Beside tirelessly training farmers like Anna Molala and Maria, John Nzira also built a model farm, Ukuvuna Urban Farming Project in 2005, just outside Johannesburg, in Midrand, in Gauteng province. His one hectare model farm is a living proof of how you can produce many diverse goods without having a huge amount of land. To do so you have to design a system that provide those needs so that you don’t go and buy all the time.
We need to care for the environment by working with natural laws, adds Nzira. So on a small farm you have different components helping each other ultimately to support a family. The chicken manure is composted to the feed the plants. The chickens eat the snails to protect the plants. The plants in turn feed the chickens and the people.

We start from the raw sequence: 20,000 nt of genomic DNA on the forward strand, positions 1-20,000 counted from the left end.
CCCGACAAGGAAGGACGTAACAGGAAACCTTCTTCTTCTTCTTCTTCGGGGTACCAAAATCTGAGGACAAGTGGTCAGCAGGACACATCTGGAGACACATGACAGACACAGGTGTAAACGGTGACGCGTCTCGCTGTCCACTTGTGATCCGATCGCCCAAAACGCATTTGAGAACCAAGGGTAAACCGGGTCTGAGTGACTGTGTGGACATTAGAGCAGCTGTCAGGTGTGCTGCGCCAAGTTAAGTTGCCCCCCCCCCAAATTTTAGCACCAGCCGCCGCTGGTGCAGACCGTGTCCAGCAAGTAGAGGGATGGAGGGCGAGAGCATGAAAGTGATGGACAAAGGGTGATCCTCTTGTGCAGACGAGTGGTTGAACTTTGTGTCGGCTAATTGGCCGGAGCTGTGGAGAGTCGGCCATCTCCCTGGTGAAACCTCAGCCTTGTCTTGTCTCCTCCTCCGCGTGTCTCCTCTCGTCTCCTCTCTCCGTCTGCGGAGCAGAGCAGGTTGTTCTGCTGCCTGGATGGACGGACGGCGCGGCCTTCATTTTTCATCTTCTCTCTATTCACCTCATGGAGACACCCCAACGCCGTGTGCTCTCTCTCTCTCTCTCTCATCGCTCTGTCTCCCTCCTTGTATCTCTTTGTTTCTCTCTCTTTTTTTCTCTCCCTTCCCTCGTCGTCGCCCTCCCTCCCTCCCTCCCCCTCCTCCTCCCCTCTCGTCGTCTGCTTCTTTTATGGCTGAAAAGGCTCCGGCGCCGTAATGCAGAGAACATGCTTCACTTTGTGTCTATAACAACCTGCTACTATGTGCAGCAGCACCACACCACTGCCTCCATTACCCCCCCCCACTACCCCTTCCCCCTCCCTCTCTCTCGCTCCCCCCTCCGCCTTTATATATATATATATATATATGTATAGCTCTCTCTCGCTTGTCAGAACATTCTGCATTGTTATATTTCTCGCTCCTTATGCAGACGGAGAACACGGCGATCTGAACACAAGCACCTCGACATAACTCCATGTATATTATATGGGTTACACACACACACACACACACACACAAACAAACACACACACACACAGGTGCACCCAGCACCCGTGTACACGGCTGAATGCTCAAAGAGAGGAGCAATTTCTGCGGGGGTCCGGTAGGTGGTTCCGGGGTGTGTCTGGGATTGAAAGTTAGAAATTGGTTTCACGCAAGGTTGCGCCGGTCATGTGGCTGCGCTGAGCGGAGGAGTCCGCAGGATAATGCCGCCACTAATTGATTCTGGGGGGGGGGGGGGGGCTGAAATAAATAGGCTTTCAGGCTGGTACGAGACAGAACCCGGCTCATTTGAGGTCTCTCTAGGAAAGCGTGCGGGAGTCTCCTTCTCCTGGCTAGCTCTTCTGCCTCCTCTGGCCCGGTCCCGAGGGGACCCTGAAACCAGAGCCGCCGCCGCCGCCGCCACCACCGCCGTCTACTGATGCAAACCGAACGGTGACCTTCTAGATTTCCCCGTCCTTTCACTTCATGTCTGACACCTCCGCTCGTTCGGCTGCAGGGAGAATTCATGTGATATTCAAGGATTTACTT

Ukuvuna facilitates permaculture projects for smallholder farmers around southern Africa. “We identify potential cluster leaders per village,” says John. “The leader identified is the one who has a diversified food system at their homestead, has passion and is willing to help others. We met such women in Limpopo that were almost self-sufficient in food.”
“My focus is mainly on small-scale farmers because they are the ones who are actually producing over 70% of food in sub-Saharan Africa” says Nzira.
There is also a lot of space for innovation. As we have seen in South Africa, with John Nzira’s experience, small farmers are changing the way they use local seeds; cultivating them in ways more adapted to local climates and soil. This might help to counteract the effects of drought and other environmental challenges. Studying old collections of seeds with new insights might even bring some unexpected surprises.
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